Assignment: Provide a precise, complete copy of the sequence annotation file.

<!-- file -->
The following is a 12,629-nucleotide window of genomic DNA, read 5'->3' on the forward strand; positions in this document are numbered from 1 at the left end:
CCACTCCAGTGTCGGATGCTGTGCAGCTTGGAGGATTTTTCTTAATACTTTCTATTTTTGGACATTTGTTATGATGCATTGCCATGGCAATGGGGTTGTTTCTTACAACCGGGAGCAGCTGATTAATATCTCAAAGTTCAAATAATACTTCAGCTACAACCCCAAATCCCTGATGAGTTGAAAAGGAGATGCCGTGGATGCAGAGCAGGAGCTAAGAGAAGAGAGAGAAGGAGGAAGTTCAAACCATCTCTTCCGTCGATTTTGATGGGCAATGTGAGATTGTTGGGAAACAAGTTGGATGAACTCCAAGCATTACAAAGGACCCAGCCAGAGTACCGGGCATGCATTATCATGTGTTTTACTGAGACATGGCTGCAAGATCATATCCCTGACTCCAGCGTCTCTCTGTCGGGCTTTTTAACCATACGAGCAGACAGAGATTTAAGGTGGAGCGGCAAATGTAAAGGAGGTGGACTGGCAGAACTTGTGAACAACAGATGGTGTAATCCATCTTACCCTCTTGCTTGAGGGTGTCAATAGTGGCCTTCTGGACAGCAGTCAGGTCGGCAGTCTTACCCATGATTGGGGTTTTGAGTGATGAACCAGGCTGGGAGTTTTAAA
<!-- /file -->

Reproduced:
The following is a 12,629-nucleotide window of genomic DNA, read 5'->3' on the forward strand; positions in this document are numbered from 1 at the left end:
CCACTCCAGTGTCGGATGCTGTGCAGCTTGGAGGATTTTTCTTAATACTTTCTATTTTTGGACATTTGTTATGATGCATTGCCATGGCAATGGGGTTGTTTCTTACAACCGGGAGCAGCTGATTAATATCTCAAAGTTCAAATAATACTTCAGCTACAACCCCAAATCCCTGATGAGTTGAAAAGGAGATGCCGTGGATGCAGAGCAGGAGCTAAGAGAAGAGAGAGAAGGAGGAAGTTCAAACCATCTCTTCCGTCGATTTTGATGGGCAATGTGAGATTGTTGGGAAACAAGTTGGATGAACTCCAAGCATTACAAAGGACCCAGCCAGAGTACCGGGCATGCATTATCATGTGTTTTACTGAGACATGGCTGCAAGATCATATCCCTGACTCCAGCGTCTCTCTGTCGGGCTTTTTAACCATACGAGCAGACAGAGATTTAAGGTGGAGCGGCAAATGTAAAGGAGGTGGACTGGCAGAACTTGTGAACAACAGATGGTGTAATCCATCTTACCCTCTTGCTTGAGGGTGTCAATAGTGGCCTTCTGGACAGCAGTCAGGTCGGCAGTCTTACCCATGATTGGGGTTTTGAGTGATGAACCAGGCTGGGAGTTTTAAA